glClipPlane_gt from George Toledo on Vimeo.

I've made a plugin for Quartz Composer that calls on GL Clip Planes 0~5, which is the count of six that is typically supported by OpenGL.

This allows one to cull geometry in a scene by using eye coordinate values (the pitch, yaw, roll - sort of) to control 6 clipping planes. By default eye values (eg., patch defaults), no geometry gets culled.

Using the Clip Planes this way lends a little quirk - you really have to make sure you've disabled the GL Clip Planes via the ClipPlane Set input on the plugin, before you turn disable the patch or delete it, or the Clip Planes will hang around.

For some reason, managing the state of clip planes doesn't work exactly the same as some other related functions (like changing the projection mode, or enabling ortho, frustum, etc.). Doing the typical in this context (allowing the planes to change the entire scene instead of an object the patch implicitly renders...which works fine with patch deletion/disabling typically) results in clip planes not being active at all, so this uses a non-standard workaround to get functionality. Again, be mindful to disable the Clip Planes via ClipPlane Set before deleting or turning the plugin off, during a use session. If you forget, just place a new version on the editor, and toggle ClipPlane Set again.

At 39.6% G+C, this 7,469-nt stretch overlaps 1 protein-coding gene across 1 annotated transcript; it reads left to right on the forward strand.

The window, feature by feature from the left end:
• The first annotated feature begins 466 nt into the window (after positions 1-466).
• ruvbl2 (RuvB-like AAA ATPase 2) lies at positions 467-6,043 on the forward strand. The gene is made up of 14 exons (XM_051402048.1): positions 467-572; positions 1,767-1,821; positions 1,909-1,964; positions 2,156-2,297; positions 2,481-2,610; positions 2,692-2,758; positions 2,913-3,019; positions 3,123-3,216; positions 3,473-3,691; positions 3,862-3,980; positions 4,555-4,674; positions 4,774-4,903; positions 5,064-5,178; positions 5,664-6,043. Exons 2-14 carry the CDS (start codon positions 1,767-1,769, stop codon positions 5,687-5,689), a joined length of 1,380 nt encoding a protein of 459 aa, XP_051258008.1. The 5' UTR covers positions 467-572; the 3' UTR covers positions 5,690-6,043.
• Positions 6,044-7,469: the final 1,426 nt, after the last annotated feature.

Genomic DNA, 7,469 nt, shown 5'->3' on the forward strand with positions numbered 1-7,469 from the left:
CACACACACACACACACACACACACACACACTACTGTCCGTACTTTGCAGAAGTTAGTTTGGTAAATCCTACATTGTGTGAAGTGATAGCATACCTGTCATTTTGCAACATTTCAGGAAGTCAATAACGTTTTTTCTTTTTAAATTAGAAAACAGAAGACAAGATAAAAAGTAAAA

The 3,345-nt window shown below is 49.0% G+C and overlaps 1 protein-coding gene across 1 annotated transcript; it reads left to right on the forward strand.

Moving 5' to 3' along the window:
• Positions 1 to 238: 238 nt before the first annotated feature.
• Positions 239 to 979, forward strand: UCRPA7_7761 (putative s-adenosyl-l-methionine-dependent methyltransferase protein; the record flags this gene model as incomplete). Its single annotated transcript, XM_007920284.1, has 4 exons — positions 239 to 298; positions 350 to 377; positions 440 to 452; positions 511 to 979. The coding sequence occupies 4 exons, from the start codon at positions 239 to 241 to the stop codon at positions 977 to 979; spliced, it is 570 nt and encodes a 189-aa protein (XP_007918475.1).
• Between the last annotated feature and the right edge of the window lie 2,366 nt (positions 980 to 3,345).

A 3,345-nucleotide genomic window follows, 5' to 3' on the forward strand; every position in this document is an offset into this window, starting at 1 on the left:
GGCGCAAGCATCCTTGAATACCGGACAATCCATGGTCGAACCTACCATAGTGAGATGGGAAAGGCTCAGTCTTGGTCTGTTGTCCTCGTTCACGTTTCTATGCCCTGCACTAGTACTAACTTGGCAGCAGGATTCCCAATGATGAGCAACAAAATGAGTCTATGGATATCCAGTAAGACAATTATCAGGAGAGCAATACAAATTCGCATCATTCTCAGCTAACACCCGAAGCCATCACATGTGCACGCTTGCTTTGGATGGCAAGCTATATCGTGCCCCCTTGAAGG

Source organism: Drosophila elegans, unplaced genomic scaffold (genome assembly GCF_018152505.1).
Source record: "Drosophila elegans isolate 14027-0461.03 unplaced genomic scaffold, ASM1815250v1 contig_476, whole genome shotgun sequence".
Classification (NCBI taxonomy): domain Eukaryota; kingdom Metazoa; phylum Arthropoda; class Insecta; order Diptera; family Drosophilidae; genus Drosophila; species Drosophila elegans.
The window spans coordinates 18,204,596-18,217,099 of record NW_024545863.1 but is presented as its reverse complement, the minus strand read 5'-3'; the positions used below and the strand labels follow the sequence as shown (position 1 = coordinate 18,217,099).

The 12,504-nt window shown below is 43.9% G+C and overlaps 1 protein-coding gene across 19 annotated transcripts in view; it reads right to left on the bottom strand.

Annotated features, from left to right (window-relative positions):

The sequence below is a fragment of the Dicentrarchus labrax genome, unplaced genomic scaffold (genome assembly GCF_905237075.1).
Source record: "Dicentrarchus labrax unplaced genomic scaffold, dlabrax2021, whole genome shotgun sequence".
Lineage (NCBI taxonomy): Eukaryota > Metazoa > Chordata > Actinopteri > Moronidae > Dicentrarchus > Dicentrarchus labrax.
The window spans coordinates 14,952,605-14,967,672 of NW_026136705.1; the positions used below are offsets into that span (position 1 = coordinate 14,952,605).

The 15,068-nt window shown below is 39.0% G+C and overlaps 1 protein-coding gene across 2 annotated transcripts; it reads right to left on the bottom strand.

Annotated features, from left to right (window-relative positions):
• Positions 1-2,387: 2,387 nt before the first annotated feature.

This is a standard api QCPlugin.

In the vid clip above, I'm demonstrating culling the back geometry of the Heightfield_gt. Then, I open up the tester composition supplied with the plugin, which demonstrates a sphere being clipped multiple ways.